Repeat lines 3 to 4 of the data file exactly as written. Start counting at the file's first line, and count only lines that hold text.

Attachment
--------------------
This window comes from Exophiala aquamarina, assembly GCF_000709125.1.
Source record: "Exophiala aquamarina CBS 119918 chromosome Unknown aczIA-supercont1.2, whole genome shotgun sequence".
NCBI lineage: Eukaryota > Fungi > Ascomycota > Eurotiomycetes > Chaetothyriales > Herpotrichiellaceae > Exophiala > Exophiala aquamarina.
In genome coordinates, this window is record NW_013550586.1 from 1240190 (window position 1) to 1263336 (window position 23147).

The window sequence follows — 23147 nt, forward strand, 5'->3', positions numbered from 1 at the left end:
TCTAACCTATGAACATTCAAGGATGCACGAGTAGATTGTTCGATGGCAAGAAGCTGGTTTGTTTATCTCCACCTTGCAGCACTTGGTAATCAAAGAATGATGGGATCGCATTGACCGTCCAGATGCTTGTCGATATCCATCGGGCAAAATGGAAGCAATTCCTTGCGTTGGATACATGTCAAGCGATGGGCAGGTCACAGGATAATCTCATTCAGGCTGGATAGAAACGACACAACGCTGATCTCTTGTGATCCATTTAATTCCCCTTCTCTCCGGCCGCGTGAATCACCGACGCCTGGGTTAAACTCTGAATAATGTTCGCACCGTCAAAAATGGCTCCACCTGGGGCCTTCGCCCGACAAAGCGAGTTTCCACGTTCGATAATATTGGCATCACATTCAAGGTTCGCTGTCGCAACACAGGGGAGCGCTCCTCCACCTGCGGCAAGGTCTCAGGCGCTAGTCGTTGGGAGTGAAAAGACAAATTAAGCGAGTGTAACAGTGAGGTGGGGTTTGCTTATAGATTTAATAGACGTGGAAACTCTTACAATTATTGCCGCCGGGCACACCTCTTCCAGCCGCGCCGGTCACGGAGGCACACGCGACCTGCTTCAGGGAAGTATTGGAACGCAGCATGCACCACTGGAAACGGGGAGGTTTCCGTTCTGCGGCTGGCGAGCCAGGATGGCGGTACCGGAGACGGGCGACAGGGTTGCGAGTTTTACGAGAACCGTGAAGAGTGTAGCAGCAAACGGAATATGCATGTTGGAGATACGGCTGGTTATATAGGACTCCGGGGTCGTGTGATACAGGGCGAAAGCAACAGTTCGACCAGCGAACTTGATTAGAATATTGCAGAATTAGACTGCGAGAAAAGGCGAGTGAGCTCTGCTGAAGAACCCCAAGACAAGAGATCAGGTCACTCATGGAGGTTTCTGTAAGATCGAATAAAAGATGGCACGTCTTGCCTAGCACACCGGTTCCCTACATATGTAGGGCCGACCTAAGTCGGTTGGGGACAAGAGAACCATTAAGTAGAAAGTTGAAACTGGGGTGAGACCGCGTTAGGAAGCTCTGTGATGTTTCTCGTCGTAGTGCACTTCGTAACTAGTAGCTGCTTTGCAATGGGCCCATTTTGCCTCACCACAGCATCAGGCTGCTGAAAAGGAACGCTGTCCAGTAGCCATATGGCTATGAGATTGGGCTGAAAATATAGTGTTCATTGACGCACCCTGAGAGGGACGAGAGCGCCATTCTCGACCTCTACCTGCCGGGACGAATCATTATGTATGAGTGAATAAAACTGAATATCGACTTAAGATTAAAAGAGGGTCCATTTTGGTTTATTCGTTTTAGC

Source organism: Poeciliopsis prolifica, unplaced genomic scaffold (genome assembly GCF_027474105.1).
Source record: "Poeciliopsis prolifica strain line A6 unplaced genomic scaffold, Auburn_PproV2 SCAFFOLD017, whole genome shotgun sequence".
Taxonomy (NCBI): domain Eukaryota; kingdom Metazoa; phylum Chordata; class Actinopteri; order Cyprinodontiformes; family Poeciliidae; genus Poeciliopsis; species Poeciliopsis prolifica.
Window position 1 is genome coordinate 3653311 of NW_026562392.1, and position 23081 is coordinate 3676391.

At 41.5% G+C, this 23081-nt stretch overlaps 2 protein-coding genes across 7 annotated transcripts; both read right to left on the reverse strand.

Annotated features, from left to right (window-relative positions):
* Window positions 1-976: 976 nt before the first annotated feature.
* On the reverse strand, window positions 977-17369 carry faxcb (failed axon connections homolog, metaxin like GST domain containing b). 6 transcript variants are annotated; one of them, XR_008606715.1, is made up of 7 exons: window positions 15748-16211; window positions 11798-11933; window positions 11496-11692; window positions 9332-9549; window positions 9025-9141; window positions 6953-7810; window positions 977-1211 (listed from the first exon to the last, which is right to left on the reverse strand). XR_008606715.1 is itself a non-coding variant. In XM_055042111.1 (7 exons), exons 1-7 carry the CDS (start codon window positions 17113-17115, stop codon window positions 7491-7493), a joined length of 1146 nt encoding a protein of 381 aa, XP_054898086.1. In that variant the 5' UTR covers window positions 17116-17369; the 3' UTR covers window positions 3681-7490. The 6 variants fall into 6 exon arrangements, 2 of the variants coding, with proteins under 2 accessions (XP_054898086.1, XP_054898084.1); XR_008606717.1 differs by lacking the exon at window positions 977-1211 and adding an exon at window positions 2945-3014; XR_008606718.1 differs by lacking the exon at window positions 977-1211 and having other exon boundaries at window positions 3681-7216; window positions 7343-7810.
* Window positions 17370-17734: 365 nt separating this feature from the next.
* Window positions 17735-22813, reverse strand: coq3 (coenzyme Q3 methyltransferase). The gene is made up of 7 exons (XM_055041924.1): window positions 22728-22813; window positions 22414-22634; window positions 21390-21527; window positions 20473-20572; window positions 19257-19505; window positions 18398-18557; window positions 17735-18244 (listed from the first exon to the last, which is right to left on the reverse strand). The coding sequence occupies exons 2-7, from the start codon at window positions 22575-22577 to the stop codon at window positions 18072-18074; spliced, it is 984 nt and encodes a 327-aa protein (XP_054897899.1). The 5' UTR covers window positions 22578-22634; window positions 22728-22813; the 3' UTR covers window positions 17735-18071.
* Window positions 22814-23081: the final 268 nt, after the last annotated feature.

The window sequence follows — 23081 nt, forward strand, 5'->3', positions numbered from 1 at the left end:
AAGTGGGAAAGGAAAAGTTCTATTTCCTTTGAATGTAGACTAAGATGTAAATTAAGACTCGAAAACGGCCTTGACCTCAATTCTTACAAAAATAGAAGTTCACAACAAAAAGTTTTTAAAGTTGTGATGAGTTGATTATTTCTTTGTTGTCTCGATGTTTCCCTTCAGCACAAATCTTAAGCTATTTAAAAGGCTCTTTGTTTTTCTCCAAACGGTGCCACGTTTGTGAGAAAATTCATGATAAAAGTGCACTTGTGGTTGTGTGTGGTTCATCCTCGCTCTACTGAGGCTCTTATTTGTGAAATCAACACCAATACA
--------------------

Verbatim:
NCBI lineage: Eukaryota > Fungi > Ascomycota > Eurotiomycetes > Chaetothyriales > Herpotrichiellaceae > Exophiala > Exophiala aquamarina.
In genome coordinates, this window is record NW_013550586.1 from 1240190 (window position 1) to 1263336 (window position 23147).